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Kamloops News

ANDERSON: Trudeau vs. Trudeau, a fading of promise

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June 26, 2019 - 12:15 PM




At a recent Silga Conference in Penticton in April, I had the honour of listening to the keynote speaker, Joe Roberts, recount his transition from an addict on Vancouver's skid row to the CEO of a multimillion-dollar company and ultimately founder of “The Push for Change Foundation,” which involved him crossing Canada from east to west on foot pushing a shopping cart to bring awareness to homelessness.

He presented a Powerpoint of his 16 month trip through rain, hail, snow and smoke, and when he arrived at the centerpiece frame he paused, clearly expecting a burst of applause. After a moment's hesitation at the smattering of half-hearted clapping and tittering, he laughed awkwardly and said, “well, that used to get quite a different reaction, um...,” he paused, “...before.” And everyone laughed.

The frame in question? Joe being greeted on Parliament Hill by Justin Trudeau, the Prime Minister of Canada. “Before” was a time left undefined, but it takes no leap of imagination to conjure up halcyon visions of “sunny ways,” flowing locks, pretty socks, and endless selfies. “Before” was a time of promises and dreams and brave new worlds, where women would thrive and men would behave and all the world would stop and gape in awe because “Canada was back.” Gone were the dark days of the dread Harper, who boringly led us through a Great Global Recession we barely felt, because now the good times were rolling, a new day was upon us, and all wonderful things were possible, even probable. 

But many of us saw something missing, being the cynics that we are. Through the haze of virtue signalling we perceived a lack of substance. I wrote at some point in Trudeau's ascendancy:? Young, hip, sunny and pretty, aflutter on the pages of Vogue and its European counterparts, Trudeau the Younger promenades across the international stage, a princeling in a tailored suit. Fashion is taking the western world by storm this season, and Trudeau exemplifies our Antoinettian age of political whimsy.

All would be well if the world were but a catwalk.

In fairness, Trudeau might still be in the superstar stratosphere had he settled for catwalking, but he made promises too, as if he were a serious politician. He claimed to be a “feminist,” he claimed to be the harbinger of open doors and sunny days, a new type of politics, a guru of diversity, a saviour of the environment, a bringer of weed. He was, in the “before,” something of a tabula rasa and therefore all things to all people, but above all an emblem of hope, promise, and hip. A veritable 21st century Canadian Napoleon.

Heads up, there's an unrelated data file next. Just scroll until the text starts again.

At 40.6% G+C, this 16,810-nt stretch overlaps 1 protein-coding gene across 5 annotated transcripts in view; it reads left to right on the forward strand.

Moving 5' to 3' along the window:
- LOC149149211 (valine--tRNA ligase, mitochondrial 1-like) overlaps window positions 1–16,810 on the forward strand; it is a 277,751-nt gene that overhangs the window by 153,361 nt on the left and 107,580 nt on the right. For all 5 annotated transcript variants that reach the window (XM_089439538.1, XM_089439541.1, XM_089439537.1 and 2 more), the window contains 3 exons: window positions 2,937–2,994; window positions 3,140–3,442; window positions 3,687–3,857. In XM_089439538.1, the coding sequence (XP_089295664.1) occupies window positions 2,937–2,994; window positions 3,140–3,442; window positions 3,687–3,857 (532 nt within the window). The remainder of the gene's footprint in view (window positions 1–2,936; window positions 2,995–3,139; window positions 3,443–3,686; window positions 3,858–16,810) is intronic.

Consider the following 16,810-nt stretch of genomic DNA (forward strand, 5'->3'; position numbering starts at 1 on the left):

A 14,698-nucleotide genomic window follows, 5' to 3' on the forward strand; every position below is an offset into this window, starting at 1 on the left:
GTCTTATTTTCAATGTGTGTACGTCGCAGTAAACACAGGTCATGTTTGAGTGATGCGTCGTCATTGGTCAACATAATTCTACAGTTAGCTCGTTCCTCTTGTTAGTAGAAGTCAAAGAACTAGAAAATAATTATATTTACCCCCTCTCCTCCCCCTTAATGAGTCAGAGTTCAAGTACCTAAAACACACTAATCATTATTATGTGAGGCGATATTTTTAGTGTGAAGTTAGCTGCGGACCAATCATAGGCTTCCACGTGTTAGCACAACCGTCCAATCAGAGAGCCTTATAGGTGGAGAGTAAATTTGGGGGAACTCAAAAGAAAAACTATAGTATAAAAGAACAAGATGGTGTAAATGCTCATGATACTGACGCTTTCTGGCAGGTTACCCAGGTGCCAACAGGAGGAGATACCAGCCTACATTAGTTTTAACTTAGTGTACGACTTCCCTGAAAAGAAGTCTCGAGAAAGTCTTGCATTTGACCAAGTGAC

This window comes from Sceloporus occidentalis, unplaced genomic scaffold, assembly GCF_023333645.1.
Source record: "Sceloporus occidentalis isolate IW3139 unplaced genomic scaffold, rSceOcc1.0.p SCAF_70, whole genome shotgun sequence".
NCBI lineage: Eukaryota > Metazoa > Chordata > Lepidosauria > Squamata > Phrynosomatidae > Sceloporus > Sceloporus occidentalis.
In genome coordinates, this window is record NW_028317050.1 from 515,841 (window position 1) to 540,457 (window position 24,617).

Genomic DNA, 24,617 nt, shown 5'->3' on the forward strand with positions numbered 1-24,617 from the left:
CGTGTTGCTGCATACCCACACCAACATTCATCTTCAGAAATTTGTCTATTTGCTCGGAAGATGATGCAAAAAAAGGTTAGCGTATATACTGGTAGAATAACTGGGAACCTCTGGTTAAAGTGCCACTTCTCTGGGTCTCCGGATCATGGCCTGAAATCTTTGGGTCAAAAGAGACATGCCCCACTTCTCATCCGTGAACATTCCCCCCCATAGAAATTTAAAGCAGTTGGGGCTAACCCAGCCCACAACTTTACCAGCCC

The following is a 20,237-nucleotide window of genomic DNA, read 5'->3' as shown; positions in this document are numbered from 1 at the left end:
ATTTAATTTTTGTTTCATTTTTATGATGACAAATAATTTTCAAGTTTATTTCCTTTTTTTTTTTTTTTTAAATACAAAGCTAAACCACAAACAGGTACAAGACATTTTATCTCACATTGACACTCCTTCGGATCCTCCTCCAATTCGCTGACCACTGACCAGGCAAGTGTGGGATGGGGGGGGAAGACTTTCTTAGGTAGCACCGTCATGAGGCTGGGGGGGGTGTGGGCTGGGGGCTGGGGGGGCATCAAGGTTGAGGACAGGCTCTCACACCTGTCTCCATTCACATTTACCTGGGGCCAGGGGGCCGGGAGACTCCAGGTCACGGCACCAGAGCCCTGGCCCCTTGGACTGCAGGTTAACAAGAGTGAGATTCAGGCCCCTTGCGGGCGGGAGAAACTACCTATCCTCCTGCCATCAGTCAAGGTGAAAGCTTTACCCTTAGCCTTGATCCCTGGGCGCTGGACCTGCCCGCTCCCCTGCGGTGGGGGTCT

And then, one day, “before” was gone.

Unlike Napoleon, who began with nothing and gained an empire before losing it with a world-historical bang, Trudeau began with his father's empire and lost it in a gradual progression of folly that started almost as soon as he was elected.

It's received wisdom these days that the Indian fiasco was the moment the Trudeau ascendancy ended, but it wasn't really. The India trip simply marked the moment a heretofore fawning Canadian press – including even the CBC, itself existentially dependent upon the Trudeau machine – could no longer choke back its collective gorge and keep protecting him from his own actions. Especially once the international press caught wind of it and exposed our Prime Ministerial diplomatic slapstick to billions of people.

It's also customary to point at the Wilson-Raybould Affair as the final gasp of the Trudeau PMO, but it wasn't really. The regime was on faltering life support by the time Wilson-Raybould failed for the last time to save the PM from himself.

And that brings up another point. If India was Trudeau's retreat from Moscow and the Wilson-Raybould Affair his Waterloo, there is an important difference between Trudeau and Napoleon: Both lost, but Napoleon faced both the Russian winter and Wellington, and Trudeau faced only himself.

Far from being the turning points they are perceived to be today, the India trip and the Wilson-Raybould Affair were simply markers along a crumbling path of Trudeau's own making. Simply put, Trudeau's downfall was an incremental fading of promise.

More about that next week.

— Scott Anderson comments and analyzes from a bluntly conservative point of view.

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